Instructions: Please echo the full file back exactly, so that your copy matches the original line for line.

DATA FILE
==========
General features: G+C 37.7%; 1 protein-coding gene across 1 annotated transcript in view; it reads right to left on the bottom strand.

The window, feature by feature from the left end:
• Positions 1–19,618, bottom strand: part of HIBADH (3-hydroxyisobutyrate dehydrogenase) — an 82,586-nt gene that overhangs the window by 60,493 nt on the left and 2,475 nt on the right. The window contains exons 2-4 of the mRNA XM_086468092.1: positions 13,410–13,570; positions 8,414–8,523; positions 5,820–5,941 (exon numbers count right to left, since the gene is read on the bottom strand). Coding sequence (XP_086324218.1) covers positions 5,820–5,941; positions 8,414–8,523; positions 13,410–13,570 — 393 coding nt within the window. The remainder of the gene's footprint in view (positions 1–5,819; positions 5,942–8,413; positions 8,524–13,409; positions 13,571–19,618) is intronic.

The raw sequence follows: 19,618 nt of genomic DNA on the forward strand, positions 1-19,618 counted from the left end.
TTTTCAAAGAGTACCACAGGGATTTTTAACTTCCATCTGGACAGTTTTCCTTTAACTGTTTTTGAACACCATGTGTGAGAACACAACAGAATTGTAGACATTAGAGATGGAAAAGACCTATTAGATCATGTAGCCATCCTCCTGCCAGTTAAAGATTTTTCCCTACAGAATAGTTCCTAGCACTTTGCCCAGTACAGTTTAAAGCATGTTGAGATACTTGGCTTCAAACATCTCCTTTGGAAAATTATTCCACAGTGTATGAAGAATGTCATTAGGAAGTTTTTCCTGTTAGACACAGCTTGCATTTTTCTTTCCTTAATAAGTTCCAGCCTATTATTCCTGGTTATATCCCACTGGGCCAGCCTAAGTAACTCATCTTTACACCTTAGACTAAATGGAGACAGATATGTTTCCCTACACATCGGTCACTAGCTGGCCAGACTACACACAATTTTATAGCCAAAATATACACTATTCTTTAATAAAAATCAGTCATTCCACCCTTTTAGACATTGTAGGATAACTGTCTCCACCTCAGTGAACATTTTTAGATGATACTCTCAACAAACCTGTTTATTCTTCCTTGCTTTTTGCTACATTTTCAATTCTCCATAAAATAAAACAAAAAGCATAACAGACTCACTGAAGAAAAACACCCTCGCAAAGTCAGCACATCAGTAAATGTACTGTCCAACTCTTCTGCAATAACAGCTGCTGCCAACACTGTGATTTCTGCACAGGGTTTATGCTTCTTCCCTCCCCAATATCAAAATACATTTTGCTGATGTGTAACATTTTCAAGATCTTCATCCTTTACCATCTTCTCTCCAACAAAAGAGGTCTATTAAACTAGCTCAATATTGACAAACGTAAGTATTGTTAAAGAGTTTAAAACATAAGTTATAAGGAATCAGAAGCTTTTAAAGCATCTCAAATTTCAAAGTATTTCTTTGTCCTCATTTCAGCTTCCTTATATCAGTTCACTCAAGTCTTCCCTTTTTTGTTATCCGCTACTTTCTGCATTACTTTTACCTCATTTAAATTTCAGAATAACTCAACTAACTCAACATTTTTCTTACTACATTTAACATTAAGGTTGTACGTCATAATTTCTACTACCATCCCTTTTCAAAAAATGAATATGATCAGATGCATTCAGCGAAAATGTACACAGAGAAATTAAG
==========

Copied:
General features: G+C 37.7%; 1 protein-coding gene across 1 annotated transcript in view; it reads right to left on the bottom strand.

The window, feature by feature from the left end:
• Positions 1–19,618, bottom strand: part of HIBADH (3-hydroxyisobutyrate dehydrogenase) — an 82,586-nt gene that overhangs the window by 60,493 nt on the left and 2,475 nt on the right. The window contains exons 2-4 of the mRNA XM_086468092.1: positions 13,410–13,570; positions 8,414–8,523; positions 5,820–5,941 (exon numbers count right to left, since the gene is read on the bottom strand). Coding sequence (XP_086324218.1) covers positions 5,820–5,941; positions 8,414–8,523; positions 13,410–13,570 — 393 coding nt within the window. The remainder of the gene's footprint in view (positions 1–5,819; positions 5,942–8,413; positions 8,524–13,409; positions 13,571–19,618) is intronic.

The raw sequence follows: 19,618 nt of genomic DNA on the forward strand, positions 1-19,618 counted from the left end.
TTTTCAAAGAGTACCACAGGGATTTTTAACTTCCATCTGGACAGTTTTCCTTTAACTGTTTTTGAACACCATGTGTGAGAACACAACAGAATTGTAGACATTAGAGATGGAAAAGACCTATTAGATCATGTAGCCATCCTCCTGCCAGTTAAAGATTTTTCCCTACAGAATAGTTCCTAGCACTTTGCCCAGTACAGTTTAAAGCATGTTGAGATACTTGGCTTCAAACATCTCCTTTGGAAAATTATTCCACAGTGTATGAAGAATGTCATTAGGAAGTTTTTCCTGTTAGACACAGCTTGCATTTTTCTTTCCTTAATAAGTTCCAGCCTATTATTCCTGGTTATATCCCACTGGGCCAGCCTAAGTAACTCATCTTTACACCTTAGACTAAATGGAGACAGATATGTTTCCCTACACATCGGTCACTAGCTGGCCAGACTACACACAATTTTATAGCCAAAATATACACTATTCTTTAATAAAAATCAGTCATTCCACCCTTTTAGACATTGTAGGATAACTGTCTCCACCTCAGTGAACATTTTTAGATGATACTCTCAACAAACCTGTTTATTCTTCCTTGCTTTTTGCTACATTTTCAATTCTCCATAAAATAAAACAAAAAGCATAACAGACTCACTGAAGAAAAACACCCTCGCAAAGTCAGCACATCAGTAAATGTACTGTCCAACTCTTCTGCAATAACAGCTGCTGCCAACACTGTGATTTCTGCACAGGGTTTATGCTTCTTCCCTCCCCAATATCAAAATACATTTTGCTGATGTGTAACATTTTCAAGATCTTCATCCTTTACCATCTTCTCTCCAACAAAAGAGGTCTATTAAACTAGCTCAATATTGACAAACGTAAGTATTGTTAAAGAGTTTAAAACATAAGTTATAAGGAATCAGAAGCTTTTAAAGCATCTCAAATTTCAAAGTATTTCTTTGTCCTCATTTCAGCTTCCTTATATCAGTTCACTCAAGTCTTCCCTTTTTTGTTATCCGCTACTTTCTGCATTACTTTTACCTCATTTAAATTTCAGAATAACTCAACTAACTCAACATTTTTCTTACTACATTTAACATTAAGGTTGTACGTCATAATTTCTACTACCATCCCTTTTCAAAAAATGAATATGATCAGATGCATTCAGCGAAAATGTACACAGAGAAATTAAG